A few years ago, my friend David Wong, now sadly departed, handed me a box of slides, all that he had of his father Richard Wong Wai Hong’s racing days. There weren’t many slides, and just a couple of prints in the box. Most of them were of his father on business trips, but there were a few of cars at their family home. It took me ages before I got down to scanning them…a Mini, a 911 on chassis stands, a Porsche 906 with tail on a trailer and body in the driveway, a broken 906 engine, an elderly white guy with a camera by the Singapore River.
Wait a second! What’s a photo of a white guy by the Singapore River doing in the Richard Wong collection? And what a familiar moustache he has. Hang on! I boosted the scanner setting to maximum, made a cup of coffee and waited as the machine strained at 9,600 dpi. Totally unnecessary, but this was too important a slide to scan at 300 dpi. When the machine completed its task, I loaded the image on my Mac and waited as a sharp picture appeared. Voilà! Richard Wong was Singapore’s racing Baron and the man in the slide, I was certain, was Porsche’s then racing director, The Racing Baron himself, Huschke von Hanstein [Huschke von Hanstein – The Racing Baron by Tobias Aichele, Könemann Verlagsgesellschaft mbH, 1999].
David tragically passed away but that scan has lingered in my mind. There was no way to establish why Huschke von Hanstein was in Singapore or when the photo was taken without speculation. At a Le Mans Classic race meeting I met von Hanstein’s nephew who was racing a Jaguar E-Type Coupe. It wasn’t the sort of hook that starts a futile quest to find out the answer, but it was sufficient for me to revisit my notes and try to understand what The Racing Baron was doing in Singapore.
We knew the facts. Richard Wong was both a racer and team owner. Wong Wai Hong Racing Organisation was established in 1965 and consisted of two Hong Kong drivers and himself. Better known as the man who once offered to donate a West German-made one-man submarine to Singapore, Wong had sponsored Albert Poon to victory in the 1965 Grand Prix in Singapore in a Lotus 23B, the very car that his son David tracked down and reacquired from Australia a few years ago. Albert Poon didn’t call his friend “The Wallet” without basis.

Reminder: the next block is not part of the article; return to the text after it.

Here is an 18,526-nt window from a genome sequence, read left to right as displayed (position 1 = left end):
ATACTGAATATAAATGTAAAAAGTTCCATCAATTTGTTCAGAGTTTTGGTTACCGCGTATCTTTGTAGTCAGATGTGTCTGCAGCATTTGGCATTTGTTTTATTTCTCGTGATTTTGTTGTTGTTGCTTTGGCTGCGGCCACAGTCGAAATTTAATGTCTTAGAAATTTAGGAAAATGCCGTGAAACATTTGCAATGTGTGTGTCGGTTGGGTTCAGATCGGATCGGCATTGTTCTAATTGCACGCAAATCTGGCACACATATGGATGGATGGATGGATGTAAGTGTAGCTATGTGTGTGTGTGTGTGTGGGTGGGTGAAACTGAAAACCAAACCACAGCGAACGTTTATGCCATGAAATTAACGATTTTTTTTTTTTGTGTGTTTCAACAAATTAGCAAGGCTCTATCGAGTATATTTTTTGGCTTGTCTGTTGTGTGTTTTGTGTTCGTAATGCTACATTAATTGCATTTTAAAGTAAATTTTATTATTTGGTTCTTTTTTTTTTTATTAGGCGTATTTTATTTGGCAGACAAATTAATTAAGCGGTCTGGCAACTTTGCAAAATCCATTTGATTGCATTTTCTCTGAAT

Richard Wong was keen to promote the local Grand Prix by enticing established drivers from Australia to attend. He came into contact with Australia Porsche distributor Alan Hamilton in the course of his quest. Hamilton had a very successful Porsche Carrera 906 Spyder (chassis 007) lying around. A deal was struck – S$42,000 changed hands and Hamilton was engaged to race the car in Singapore in 1968, but a last minute call-up by the Porsche works team in Stuttgart meant that its new Singaporean owner was tasked with racing the 906 himself.
The local press said the Porsche would “walk away” with a win against the Brabhams, Coopers and Lotus entered in the Grand Prix. Not quite, though it made for good print. Albert Poon did some quick laps in practice, but in the race with Wong driving, the 2-litre flat-six blew up. It was stuffed into a box and off it went to Porsche for a rebuild, with directions that it ought to be back in Singapore before Christmas to make the National Championship at Batu Tiga at the end of December.
Shipping delays thwarted Wong’s hopes. The car’s local history has already been well documented in previous issues of Rewind. Wong raced it in 1969 in Singapore and Selangor, by which time the car was starting to look pretty tired. By 1971, the car belonged to Hong Kong tycoon Teddy Yip as Wong had other pressing matters to take care of. It made a cameo appearance in Singapore for one final time – in the hands of Yip for the Sports and GT race of the 1973 Singapore Grand Prix but by and large, has always been associated with Dr Henry Lee, Teddy Yip and the Macau Grand Prix museum.
So what was Huschke von Hanstein doing in Singapore? I think the photo was taken in 1968 after a young Ferdinand Piëch assumed control of Porsche’s racing activities. The Baron took a backseat and took on special assignments for Professor Dr. “Ferry” Porsche. The Hamilton 906 made its debut in Singapore in 1968. Not long after, Wong offered the Singapore Government the gift of a 4-metre-long West German single-seater steel submarine. Wong had business interests in Europe and was seen as an industrialist. It doesn’t answer the question of what the Baron was doing in Singapore and the local media didn’t catch on to his visit.
There was a rumour told to me by a very reliable source a number of years ago. Did Richard Wong really have a factory 917 that was never assembled and had been hidden away in Europe?
Written by Eli Solomon
This article first appeared in Rewind Magazine Issue 031, November 2016. The same car was offered at Bonhams a couple of years earlier and was also featured in Rewind Magazine – Rewind 008, October 2011. This article has been edited and additional images have been included for this online edition.